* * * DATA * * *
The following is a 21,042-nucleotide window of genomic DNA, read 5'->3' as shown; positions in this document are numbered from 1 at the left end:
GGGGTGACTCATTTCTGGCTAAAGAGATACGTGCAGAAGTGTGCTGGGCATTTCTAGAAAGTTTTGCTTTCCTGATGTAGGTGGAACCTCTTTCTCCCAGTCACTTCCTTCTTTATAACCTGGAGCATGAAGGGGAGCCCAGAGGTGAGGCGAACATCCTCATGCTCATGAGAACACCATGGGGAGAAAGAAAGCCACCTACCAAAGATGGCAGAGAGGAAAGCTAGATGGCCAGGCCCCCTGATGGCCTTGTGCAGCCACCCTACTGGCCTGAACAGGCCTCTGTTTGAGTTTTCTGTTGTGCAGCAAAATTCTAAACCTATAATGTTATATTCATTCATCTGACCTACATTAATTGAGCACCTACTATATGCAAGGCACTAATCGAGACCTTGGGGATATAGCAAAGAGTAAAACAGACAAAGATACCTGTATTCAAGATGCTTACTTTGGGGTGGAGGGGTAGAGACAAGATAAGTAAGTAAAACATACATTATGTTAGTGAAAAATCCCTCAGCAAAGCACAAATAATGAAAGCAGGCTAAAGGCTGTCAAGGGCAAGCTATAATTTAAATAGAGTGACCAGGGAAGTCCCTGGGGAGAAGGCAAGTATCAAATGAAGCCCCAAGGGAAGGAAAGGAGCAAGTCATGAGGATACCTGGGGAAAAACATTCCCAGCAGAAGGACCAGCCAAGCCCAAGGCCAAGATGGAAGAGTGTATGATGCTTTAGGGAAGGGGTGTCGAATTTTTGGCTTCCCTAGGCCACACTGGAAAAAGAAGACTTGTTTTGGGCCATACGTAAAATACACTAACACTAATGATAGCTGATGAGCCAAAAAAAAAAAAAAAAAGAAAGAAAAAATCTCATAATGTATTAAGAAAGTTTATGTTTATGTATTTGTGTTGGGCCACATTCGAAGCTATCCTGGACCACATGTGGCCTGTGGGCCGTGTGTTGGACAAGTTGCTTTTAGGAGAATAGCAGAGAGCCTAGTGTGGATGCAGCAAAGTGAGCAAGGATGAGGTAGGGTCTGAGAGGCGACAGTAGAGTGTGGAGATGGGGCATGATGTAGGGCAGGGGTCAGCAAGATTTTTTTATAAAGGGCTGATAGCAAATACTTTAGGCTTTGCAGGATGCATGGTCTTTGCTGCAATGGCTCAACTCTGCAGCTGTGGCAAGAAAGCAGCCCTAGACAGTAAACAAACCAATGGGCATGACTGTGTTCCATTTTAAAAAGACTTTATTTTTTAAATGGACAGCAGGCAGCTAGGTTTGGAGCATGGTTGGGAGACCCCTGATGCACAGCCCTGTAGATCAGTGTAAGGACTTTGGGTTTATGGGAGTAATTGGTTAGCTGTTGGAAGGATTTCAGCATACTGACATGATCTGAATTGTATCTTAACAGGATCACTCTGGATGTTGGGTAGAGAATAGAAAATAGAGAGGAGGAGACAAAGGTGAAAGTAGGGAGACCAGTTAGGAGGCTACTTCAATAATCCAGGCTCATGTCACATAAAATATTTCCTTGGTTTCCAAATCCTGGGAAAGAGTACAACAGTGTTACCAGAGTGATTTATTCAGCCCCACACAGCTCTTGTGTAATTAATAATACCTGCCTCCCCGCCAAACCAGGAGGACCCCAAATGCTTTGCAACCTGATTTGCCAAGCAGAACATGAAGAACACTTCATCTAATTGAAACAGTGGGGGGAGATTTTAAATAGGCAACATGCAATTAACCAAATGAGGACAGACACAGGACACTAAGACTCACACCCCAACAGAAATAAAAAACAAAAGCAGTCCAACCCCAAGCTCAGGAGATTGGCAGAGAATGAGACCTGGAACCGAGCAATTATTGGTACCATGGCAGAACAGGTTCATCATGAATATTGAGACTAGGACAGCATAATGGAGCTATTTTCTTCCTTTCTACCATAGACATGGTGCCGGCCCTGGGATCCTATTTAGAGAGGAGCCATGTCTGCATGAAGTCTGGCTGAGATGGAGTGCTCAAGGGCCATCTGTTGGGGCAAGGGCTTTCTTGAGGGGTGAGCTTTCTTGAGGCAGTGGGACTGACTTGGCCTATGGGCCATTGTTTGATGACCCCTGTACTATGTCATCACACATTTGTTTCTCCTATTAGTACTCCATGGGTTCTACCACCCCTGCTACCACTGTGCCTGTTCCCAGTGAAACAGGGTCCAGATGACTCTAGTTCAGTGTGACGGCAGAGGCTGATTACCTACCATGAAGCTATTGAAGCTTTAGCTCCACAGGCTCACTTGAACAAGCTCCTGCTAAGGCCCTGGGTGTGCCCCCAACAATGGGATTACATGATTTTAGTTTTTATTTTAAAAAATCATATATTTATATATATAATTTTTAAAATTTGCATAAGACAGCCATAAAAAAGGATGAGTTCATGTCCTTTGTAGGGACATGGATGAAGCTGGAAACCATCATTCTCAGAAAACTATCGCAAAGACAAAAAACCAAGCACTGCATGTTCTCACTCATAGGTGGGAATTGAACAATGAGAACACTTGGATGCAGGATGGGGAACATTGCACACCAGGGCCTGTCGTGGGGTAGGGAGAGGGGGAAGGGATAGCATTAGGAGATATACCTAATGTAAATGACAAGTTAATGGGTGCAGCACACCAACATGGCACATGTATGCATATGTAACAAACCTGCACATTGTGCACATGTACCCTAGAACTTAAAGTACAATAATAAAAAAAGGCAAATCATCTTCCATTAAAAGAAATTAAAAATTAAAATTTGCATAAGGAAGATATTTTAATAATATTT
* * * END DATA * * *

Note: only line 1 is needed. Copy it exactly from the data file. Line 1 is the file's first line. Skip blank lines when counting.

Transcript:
The following is a 21,042-nucleotide window of genomic DNA, read 5'->3' as shown; positions in this document are numbered from 1 at the left end: